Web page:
Increasing age, baseline alcohol abuse, heart failure, liver disease, peripheral vascular disease, renal failure, and presence of ST elevation were associated with 1-year case fatality in multivariable analysis of patients with type 1 diabetes (Table 2). Revascularization was associated with a significantly better prognosis. The 1-year outcome of patients with type 1 diabetes improved significantly over the study period in absolute terms (case fatality 28.5% in 2005–2009, 24.8% in 2010–2014, and 22.7% in 2015–2018) and after adjusting for covariates (Table 2).
Patients with type 1 diabetes had a poorer adjusted prognosis after MI than controls in subgroups of men and women, patients with and without STEMI, patients with and without atrial fibrillation, patients with and without heart failure, and patients with and without revascularization (Table 3). Excess relative case fatality risk in patients with type 1 diabetes was attenuated by increasing age (Table 3). HR for 1-year death in patients with type 1 diabetes versus patients without diabetes after MI did not change during the study period (Table 3).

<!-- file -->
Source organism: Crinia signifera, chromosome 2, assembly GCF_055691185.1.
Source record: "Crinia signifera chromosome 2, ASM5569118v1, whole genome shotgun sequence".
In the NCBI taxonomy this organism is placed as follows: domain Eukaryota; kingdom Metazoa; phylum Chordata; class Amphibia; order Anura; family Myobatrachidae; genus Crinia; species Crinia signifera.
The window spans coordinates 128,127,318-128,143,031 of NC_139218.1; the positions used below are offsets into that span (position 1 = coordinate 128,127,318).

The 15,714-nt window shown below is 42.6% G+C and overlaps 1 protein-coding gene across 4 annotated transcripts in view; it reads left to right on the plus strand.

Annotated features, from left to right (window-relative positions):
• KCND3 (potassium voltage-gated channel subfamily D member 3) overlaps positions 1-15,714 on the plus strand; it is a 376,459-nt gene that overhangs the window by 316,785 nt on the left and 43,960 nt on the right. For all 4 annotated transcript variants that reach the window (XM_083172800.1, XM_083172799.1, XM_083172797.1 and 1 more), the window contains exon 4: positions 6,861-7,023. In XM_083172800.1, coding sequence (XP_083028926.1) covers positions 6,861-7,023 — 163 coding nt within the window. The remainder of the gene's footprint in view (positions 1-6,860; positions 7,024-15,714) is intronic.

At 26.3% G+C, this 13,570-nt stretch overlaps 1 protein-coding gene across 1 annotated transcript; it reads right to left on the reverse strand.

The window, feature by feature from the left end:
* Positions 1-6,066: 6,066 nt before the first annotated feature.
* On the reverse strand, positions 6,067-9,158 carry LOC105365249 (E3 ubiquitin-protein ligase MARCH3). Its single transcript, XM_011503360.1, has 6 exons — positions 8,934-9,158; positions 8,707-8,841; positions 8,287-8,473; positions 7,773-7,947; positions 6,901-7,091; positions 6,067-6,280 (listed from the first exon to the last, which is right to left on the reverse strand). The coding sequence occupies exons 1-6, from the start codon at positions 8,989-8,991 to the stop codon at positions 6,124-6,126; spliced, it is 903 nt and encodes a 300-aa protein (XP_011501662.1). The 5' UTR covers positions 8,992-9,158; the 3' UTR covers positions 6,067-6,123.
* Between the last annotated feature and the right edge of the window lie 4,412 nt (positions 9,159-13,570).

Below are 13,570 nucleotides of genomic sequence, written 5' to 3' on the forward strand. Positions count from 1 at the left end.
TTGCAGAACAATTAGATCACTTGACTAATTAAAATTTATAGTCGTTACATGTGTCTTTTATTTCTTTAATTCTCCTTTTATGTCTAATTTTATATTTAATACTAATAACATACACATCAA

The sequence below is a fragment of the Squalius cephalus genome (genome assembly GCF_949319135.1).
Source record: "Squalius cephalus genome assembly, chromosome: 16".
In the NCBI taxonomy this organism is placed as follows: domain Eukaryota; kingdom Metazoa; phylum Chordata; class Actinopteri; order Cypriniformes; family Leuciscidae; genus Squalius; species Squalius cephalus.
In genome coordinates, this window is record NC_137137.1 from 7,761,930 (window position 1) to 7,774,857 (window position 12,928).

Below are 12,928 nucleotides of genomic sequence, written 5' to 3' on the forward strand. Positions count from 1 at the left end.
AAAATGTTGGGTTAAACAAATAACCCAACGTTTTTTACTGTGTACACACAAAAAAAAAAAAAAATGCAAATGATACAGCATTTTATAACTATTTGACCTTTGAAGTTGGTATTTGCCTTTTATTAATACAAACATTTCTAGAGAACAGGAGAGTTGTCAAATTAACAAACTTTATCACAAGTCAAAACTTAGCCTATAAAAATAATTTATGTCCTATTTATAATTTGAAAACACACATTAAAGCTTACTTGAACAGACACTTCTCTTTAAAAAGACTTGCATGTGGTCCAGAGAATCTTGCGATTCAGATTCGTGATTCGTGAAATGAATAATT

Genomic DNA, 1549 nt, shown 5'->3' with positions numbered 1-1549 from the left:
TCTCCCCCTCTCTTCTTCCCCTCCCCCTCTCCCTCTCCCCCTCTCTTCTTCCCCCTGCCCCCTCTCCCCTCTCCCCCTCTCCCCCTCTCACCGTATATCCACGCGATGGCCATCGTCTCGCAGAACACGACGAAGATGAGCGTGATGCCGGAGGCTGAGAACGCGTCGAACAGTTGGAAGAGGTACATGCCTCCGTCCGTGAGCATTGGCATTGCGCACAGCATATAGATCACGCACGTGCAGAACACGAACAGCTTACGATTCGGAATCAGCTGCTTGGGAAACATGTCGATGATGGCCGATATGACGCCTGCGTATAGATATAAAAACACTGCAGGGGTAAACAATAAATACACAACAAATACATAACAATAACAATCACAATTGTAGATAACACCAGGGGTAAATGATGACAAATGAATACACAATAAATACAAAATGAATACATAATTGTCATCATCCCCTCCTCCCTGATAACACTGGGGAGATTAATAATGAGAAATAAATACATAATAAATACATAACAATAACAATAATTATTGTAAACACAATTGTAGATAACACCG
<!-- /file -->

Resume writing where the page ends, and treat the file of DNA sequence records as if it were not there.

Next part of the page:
In this nationwide registry study between 2005 and 2018, we showed that case fatality after MI is 1.6-fold among patients with type 1 diabetes compared with patients without diabetes but with otherwise similar baseline features. A plethora of partly outdated population- and hospital-based data has shown that patients with type 2 diabetes or an unspecified type of diabetes have worse short- and long-term prognoses after MI than those without diabetes (4–8). However, these results cannot be readily extrapolated to individuals with type 1 diabetes; therefore, our study provides new insight into the deleterious effect of type 1 diabetes on the short-term prognosis of MI. Our findings were consistent in various subgroups, including men and women, patients with and without STEMI, patients with and without revascularization, and patients with and without heart failure. The relative risk of case fatality was especially high in patients age <60 years.